It seems there’s been a flurry of news about intensification and development over the last week or so. We’ve had Len Brown trying to kick start progress on the CRL at the same time as Precinct Properties redevelop the Downtown Shopping Centre, we’ve had the news that resource consent has been issued for a massive tower to go up on the long empty site that bounds Elliot St, Victoria St and Albert St and that will be right next to the proposed Aotea Station.
Milford Shopping Centre’s development boss has welcomed an Environment Court decision allowing apartment towers to rise around the property on Auckland’s North Shore up to 12 levels high.
Campbell Barbour, New Zealand Retail Property Group general manager, said he was still reviewing the decision but said he was satisfied with it. “It signals there’s an understanding that the site is appropriate for the buildings and for intensification so it’s a long way from where this all started – that it was not appropriate,” he said.
“It creates an opportunity for the development of apartment living on the Milford site which can reflect the superb locational attributes,” he said, adding that it also supported the view that good, taller buildings would help resolve the city’s housing supply crisis.
Auckland Council officials said the company had not got as much height as it had wanted but a good compromise had been reached.
The decision on the scheme allows the towers on land now used for carparking at the shopping hub.
I’ve always liked the general idea behind the proposed Milford development as it not only makes better use of the large area the mall covers but putting more people in to the area is bound to help other local amenities more viable and the area more liveable for others. The reduction in height from what the developers were initially wanting from ~17 storeys to 12 storeys doesn’t seem too bad and it sounds like the developer is ok with it so it is likely to go ahead. From memory the plan was only for the buildings in the middle to be high with others closer to the edge of the site lower.
This is one of the images the developers were showing on the website from before this announcement so the height obviously will need to come down by a few levels.
Also in the Herald yesterday was this article about how the councils caving to a few very vocal scaremongers is going to have some potentially big impacts on the ability to build more affordable housing.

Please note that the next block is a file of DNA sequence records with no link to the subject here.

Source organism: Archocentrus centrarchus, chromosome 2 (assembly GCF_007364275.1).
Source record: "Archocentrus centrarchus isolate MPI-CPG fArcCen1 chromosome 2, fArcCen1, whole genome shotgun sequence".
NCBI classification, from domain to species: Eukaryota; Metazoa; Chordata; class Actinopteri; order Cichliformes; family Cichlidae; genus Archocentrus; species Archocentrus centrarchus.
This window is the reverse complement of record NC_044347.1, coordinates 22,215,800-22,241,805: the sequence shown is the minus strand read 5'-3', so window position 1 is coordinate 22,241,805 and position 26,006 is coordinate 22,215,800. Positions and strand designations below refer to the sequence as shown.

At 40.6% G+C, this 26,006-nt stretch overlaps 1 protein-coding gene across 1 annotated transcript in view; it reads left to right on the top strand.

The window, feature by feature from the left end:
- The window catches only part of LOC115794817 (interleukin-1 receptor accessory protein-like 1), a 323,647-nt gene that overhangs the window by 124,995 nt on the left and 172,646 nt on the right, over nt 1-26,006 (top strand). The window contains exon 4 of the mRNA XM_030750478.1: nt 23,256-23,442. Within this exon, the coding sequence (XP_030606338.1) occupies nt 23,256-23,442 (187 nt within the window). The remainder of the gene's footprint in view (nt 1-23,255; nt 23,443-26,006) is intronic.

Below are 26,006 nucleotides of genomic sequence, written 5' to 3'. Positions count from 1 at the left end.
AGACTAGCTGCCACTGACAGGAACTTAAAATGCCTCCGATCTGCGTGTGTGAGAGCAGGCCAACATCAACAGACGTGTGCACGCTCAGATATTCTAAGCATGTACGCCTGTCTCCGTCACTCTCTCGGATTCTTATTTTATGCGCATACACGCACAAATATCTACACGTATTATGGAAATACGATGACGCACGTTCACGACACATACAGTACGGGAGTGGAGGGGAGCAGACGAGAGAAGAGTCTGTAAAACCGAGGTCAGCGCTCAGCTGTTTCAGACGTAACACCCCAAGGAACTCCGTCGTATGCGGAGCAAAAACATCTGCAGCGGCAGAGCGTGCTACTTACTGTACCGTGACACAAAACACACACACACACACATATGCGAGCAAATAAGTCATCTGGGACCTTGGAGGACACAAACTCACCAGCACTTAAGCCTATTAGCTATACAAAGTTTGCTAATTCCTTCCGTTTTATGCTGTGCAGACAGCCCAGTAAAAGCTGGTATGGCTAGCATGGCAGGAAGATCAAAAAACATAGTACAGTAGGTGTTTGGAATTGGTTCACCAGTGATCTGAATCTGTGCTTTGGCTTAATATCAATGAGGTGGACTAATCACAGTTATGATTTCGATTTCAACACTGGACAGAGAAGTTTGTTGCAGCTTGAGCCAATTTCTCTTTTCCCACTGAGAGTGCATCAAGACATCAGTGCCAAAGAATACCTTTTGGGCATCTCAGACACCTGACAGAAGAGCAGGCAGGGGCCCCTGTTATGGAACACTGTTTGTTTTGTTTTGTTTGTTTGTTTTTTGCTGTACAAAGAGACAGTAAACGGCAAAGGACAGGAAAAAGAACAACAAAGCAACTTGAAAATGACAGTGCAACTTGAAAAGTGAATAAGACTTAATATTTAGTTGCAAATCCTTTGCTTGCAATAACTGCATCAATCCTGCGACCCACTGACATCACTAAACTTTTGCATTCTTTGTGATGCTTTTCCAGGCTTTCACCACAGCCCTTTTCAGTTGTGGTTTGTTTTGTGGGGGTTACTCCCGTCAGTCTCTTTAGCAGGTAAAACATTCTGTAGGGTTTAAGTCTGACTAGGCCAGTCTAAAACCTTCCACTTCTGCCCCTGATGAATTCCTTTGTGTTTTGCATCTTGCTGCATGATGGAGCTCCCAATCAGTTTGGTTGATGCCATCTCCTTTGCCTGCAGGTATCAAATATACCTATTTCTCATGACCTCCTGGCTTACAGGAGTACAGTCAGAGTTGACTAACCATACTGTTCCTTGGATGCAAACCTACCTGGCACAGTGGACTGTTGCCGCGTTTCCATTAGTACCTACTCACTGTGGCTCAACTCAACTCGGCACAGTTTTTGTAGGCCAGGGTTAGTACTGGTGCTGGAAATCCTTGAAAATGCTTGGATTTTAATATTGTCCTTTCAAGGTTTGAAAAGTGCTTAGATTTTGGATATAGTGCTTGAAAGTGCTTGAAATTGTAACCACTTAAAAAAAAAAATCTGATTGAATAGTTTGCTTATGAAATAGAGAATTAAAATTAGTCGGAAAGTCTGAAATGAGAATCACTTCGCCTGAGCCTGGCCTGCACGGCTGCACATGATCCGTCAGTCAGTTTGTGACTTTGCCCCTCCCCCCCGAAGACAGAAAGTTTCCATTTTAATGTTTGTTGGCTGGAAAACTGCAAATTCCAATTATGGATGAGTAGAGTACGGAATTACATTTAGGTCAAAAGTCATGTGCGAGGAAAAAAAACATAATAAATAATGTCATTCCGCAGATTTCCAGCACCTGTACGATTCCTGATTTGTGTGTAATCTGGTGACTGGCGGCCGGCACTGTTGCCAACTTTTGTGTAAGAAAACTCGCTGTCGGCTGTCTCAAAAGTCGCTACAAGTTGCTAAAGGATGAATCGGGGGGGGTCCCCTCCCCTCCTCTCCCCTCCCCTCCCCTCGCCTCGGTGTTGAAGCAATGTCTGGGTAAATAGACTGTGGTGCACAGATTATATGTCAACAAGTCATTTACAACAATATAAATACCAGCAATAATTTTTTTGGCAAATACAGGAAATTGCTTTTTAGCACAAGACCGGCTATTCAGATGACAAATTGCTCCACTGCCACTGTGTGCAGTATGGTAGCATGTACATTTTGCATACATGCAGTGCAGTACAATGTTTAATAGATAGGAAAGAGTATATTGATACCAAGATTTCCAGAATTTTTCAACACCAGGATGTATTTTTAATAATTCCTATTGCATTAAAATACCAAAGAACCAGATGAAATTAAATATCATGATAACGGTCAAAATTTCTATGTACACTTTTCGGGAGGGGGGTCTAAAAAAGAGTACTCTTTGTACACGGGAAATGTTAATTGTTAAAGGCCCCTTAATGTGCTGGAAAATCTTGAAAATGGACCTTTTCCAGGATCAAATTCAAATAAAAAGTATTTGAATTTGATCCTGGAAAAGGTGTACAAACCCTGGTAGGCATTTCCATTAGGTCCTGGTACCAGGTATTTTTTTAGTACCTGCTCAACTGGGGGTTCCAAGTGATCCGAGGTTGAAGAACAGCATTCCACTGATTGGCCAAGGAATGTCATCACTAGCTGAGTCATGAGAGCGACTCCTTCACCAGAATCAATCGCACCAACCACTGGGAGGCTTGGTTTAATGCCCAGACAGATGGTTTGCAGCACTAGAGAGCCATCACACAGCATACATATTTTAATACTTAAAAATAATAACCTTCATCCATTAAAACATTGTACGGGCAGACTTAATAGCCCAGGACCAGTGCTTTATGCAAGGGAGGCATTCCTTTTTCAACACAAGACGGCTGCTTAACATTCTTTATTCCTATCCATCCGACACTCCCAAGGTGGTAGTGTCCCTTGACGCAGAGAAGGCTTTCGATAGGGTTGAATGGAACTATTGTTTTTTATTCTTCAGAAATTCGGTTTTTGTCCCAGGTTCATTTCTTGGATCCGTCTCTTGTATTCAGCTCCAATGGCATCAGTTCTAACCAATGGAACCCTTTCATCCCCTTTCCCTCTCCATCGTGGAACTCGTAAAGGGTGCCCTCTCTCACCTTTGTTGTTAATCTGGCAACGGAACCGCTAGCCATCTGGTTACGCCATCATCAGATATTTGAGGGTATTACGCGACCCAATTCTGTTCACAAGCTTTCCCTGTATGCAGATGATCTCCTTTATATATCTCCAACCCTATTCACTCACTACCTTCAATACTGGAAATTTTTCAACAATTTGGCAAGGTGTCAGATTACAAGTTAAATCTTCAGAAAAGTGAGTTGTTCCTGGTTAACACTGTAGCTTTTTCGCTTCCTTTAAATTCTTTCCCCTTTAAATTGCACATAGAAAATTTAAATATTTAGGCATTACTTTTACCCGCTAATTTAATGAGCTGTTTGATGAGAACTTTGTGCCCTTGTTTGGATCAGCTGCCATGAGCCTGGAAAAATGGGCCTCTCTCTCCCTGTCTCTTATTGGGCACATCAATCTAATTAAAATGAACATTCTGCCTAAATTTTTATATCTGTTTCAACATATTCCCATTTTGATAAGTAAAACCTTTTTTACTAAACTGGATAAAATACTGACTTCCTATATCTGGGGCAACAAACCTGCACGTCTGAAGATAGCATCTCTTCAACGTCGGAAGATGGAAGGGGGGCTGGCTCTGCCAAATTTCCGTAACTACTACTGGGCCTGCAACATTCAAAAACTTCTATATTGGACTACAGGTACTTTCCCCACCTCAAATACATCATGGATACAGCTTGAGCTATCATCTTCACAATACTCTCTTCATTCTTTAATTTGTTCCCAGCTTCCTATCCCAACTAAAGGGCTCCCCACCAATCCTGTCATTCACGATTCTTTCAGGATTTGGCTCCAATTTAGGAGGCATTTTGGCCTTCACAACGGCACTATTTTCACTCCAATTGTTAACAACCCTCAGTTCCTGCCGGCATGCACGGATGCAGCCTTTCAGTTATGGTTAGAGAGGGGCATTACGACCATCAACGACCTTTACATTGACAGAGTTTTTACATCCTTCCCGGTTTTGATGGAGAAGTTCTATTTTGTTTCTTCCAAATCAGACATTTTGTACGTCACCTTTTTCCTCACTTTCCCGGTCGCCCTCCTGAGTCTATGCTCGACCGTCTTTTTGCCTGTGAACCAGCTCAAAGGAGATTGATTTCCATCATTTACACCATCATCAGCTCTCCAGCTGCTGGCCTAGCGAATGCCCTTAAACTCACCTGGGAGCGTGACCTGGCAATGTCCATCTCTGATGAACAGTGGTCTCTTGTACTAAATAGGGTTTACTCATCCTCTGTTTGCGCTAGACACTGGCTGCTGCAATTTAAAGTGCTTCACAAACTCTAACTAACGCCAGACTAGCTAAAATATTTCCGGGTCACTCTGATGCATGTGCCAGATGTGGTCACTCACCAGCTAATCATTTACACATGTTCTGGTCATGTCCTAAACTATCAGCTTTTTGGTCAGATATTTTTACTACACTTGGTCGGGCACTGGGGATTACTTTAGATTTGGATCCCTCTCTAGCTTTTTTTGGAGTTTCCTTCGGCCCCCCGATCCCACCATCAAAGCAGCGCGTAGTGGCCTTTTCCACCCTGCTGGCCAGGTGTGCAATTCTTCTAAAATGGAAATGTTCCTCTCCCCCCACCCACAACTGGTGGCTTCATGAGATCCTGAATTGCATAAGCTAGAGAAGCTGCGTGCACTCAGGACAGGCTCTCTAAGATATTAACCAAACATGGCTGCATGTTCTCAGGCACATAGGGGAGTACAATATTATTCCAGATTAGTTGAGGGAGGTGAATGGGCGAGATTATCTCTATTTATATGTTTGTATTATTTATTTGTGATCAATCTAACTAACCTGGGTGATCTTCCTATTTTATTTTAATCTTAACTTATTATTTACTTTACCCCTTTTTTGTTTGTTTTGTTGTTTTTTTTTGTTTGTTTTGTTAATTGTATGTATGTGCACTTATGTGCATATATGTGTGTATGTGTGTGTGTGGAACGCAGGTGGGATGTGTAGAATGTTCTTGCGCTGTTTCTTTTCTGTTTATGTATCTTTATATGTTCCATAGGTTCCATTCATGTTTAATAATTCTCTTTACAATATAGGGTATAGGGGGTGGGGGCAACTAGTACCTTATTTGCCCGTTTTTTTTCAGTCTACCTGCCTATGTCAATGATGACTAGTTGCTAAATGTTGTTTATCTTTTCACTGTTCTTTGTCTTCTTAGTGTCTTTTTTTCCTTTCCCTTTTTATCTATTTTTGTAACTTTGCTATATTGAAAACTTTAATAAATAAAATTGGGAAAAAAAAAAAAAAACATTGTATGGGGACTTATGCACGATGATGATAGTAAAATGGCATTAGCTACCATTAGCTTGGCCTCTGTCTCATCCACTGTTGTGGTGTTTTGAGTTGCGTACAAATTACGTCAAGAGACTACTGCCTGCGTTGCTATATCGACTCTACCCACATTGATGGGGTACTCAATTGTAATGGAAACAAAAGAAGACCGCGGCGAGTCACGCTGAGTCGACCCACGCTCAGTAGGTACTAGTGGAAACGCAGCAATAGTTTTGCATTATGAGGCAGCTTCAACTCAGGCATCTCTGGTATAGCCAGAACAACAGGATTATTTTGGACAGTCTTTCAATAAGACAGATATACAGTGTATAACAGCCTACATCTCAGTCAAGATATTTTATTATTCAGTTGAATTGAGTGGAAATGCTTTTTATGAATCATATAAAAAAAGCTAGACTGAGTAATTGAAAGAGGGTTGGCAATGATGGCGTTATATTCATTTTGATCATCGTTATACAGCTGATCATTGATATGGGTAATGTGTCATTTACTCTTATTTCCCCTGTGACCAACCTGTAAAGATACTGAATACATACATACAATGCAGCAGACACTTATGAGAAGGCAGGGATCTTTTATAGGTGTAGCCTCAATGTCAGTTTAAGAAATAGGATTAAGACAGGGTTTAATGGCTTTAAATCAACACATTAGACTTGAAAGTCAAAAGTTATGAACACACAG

Community housing providers say the latest draft planning rules would make affordable housing impossible in 85 per cent of Auckland.
Auckland Community Housing Network chairman Peter Jeffries says Auckland councillors dealt “a disastrous blow” to young couples seeking their first house by caving in to an intense campaign by existing homeowners against high-density housing in almost all suburban areas.
The current proposed Unitary Plan, approved a month before last October’s council elections, imposes a minimum of at least 200sq m of land per dwelling in all except 15 per cent of the Auckland urban area – the 5 per cent zoned for terraced housing and apartments, and 10 per cent in a three-storey “mixed housing urban” zone around suburban centres and main transport routes.
Mr Jeffries said that at current Auckland land values of around $1000 a sq m, home-buyers anywhere else would face land costs of at least $200,000 plus building costs of up to $160,000 for a one-bedroom unit or $200,000 for two bedrooms.
“Affordability is thrown out the window,” he said.
Mr Jeffries’ Community of Refuge Trust recently built eight one-bedroom flats in two new two-storey houses on a 1000sq m site next to the commercial area in Otahuhu.
That worked out at 125sq m of land per dwelling including pocket gardens and a shared barbecue area. It cost only $240,000 a dwelling including the land, enabling the units to rent at only $250 a week.
The example used shows quite well the impact on house prices that intensification can have. Sure it isn’t the mythical quarter acre section but then not everyone wants that and what’s more not everyone has the time or money to be able to maintain a section that size. Further not everyone wants to have to spend huge amounts of money on transport from far flung suburbs.
This is one of the key reasons it’s so important to put a submission in for the Unitary Plan and the deadline being next Friday (I need to get on to mine).
Lastly there also been news that Precinct Properties are also the front runner to build the Innovation Precinct at Wynyard Quarter.
Listed landlord Precinct Properties has just announced a big lift in bottom-line profit and that it is in exclusive negotiations to develop an exclusive part of Auckland’s waterfront.
Precinct has just announced that it made $39.5 million net profit after tax in the six months to December 31, up 67 per cent on the previous $23.6 million.
But Scott Pritchard, Precinct chief executive, also said the company was now in talks to work on one of the country’s largest urban regeneration projects on 1.1ha of land where about 46,000 sq m of floors space could be developed.
Precinct’s involvement in the Wynyard Quarter had not previously been disclosed but Pritchard said the company was working with Auckland Tourism Events and Economic Development (ATEED) which has plans for a multi-building “innovation precinct”.
Precinct could become the development partner for the commercial offices within the quarter’s Innovation Precinct, he said.
The innovation precinct is just one part of a massive redevelopment Waterfront Auckland are currently working on with a neighbouring section also under negotiation that will include a number of apartments. They’re also working on a new hotel for the area.
Here’s some images of what the development could end up looking like (and if it does it would be a very very neat place).